How To Use The Ebay “Checkout Service”.
Back in the ‘old days’ of eBay, getting payment for the item was entirely left up to sellers: you had to choose your payment service, sign up for it and then send links to your buyers. Now, though, eBay handle most of the complexities of payment for you with their checkout. How Do I Offer the Checkout? The checkout will be offered to your buyers automatically. When they win an item, eBay send them an email with a ‘Pay Now’ button that takes them to the checkout, and they can also access it through their My eBay page. It is in step 4 of the ‘Sell Your Item’ process, the payment and shipping step, that you can choose which kinds of payment you want to accept through the checkout and which you don’t. PayPal: You should be accepting PayPal.
You might want to click ‘Edit Preferences’, however, to either select or de-select the ‘tell buyers I prefer PayPal payments’ box – you don’t want to tell people you love PayPal when you only tolerate it. If you’re selling Buy it Now items, you can also tick the box to require immediate PayPal payment for them. Money orders and cheques: tick these boxes if you want to accept the more ‘traditional’ payment methods. Your address will be revealed to your buyers so that they can post the payment to you – you should make sure eBay have the correct address. You may also tick credit cards to accept, which you should do if you have your own merchant account or an account at somewhere like NoChex that you’d like to use.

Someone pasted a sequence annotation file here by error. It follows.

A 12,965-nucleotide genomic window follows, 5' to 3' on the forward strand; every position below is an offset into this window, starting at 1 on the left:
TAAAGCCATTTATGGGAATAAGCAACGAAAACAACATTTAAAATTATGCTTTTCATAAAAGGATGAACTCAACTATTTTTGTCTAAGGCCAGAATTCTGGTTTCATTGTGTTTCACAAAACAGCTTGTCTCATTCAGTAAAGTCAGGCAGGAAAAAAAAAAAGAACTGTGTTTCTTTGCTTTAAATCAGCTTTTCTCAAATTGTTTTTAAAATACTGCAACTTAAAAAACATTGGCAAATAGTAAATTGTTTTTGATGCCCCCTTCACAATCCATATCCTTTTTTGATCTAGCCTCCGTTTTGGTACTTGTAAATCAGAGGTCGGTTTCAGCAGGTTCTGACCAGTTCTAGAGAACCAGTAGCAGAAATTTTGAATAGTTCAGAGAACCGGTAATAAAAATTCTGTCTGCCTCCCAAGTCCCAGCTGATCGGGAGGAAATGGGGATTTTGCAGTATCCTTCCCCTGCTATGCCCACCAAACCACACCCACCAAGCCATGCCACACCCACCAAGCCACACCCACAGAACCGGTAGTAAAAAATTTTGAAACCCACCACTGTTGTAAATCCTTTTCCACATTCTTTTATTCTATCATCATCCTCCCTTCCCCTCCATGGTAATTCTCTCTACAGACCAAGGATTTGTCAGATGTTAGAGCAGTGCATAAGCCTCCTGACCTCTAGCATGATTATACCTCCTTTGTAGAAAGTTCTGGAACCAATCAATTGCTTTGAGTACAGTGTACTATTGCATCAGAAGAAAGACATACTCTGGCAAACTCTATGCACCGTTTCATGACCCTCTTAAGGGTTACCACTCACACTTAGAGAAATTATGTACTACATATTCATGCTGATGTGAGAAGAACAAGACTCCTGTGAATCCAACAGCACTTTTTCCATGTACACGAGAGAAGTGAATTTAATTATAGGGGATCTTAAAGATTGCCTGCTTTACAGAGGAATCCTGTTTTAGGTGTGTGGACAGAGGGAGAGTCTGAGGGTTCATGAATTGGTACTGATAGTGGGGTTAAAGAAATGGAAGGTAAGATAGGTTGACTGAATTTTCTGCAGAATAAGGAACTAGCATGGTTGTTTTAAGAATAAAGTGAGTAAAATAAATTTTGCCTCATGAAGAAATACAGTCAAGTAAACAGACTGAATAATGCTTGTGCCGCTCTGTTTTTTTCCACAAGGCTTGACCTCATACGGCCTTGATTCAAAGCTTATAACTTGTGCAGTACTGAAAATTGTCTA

It’s also worth writing any instructions that might be needed in the box on this page, such as who to make cheques out to or a warning that international non-PayPal payments might take a long time. What Happens When Buyers Use It? Once you’ve set the checkout up on your items, buyers will be able to choose which way they would like to pay you out of the options available, and eBay’s checkout will take them through the process step-by-step. This will save you the trouble of having to explain things. When the buyer pays or agrees how to pay, eBay will send you an item letting you know what happened. If might tell you that the money is now in your PayPal account and you should send the item, or it might say that they’ve put a cheque in the post. Remember to wait for payments to clear before you send anything. That’s it – the role of the checkout is over. You just configure the checkout; it’s the buyer who deals with it the most. You might have noticed, though, that you can configure the checkout differently for different items. This is sometimes worth doing if you some of the items you sell are worth more than others, and you’d prefer not to accept PayPal for the highly-valued ones, for example.
By now, you might be a little sick of going through the ‘Sell Your Item’ screens each time you want to list something. The next email will show you how to use eBay’s automated listing tools.
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